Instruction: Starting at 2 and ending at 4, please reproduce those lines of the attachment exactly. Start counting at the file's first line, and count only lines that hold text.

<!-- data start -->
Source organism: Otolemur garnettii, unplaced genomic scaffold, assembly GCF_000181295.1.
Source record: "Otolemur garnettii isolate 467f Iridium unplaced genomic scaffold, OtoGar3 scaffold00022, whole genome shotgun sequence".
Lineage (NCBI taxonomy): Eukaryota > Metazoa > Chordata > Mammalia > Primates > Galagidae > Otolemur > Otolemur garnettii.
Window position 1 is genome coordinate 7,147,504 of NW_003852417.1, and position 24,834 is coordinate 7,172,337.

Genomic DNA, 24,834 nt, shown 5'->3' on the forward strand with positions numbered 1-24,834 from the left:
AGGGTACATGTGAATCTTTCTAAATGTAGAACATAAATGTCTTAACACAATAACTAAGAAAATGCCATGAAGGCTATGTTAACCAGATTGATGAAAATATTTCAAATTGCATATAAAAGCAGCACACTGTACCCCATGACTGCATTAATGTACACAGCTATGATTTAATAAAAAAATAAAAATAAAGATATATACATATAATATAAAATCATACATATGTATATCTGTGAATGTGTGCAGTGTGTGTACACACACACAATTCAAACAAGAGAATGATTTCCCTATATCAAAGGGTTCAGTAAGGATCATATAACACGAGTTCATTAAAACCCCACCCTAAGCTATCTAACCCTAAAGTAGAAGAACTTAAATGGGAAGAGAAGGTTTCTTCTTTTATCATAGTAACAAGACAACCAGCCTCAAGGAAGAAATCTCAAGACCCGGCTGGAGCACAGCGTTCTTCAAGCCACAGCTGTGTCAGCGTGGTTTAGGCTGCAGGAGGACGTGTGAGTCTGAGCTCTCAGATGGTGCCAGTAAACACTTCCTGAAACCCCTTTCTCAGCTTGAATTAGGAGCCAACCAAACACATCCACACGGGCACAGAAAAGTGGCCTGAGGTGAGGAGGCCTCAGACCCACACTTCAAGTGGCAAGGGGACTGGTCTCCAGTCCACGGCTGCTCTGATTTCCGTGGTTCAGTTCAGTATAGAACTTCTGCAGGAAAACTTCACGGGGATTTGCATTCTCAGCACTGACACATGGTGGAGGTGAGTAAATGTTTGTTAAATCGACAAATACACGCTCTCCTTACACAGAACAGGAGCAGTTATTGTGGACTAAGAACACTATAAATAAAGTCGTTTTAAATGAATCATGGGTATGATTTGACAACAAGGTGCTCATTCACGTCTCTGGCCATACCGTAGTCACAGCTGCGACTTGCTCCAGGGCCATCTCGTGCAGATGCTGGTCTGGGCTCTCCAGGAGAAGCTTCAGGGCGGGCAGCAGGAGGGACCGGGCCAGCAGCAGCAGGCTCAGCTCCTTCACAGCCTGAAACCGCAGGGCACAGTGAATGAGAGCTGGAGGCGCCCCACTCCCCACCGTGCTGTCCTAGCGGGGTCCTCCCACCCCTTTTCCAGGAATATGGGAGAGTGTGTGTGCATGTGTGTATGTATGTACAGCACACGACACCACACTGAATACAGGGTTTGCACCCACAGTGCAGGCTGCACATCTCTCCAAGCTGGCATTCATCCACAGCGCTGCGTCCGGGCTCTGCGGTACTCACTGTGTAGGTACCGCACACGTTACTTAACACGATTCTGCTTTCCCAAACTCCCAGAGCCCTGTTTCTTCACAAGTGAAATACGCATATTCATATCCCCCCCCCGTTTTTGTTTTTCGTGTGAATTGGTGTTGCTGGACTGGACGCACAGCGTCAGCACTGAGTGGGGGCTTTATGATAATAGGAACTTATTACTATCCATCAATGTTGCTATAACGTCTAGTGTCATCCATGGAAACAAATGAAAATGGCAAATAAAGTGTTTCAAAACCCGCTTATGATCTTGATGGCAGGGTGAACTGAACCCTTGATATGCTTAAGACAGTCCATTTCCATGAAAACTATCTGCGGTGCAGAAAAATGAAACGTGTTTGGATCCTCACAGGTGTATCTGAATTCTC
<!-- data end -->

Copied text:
Source record: "Otolemur garnettii isolate 467f Iridium unplaced genomic scaffold, OtoGar3 scaffold00022, whole genome shotgun sequence".
Lineage (NCBI taxonomy): Eukaryota > Metazoa > Chordata > Mammalia > Primates > Galagidae > Otolemur > Otolemur garnettii.
Window position 1 is genome coordinate 7,147,504 of NW_003852417.1, and position 24,834 is coordinate 7,172,337.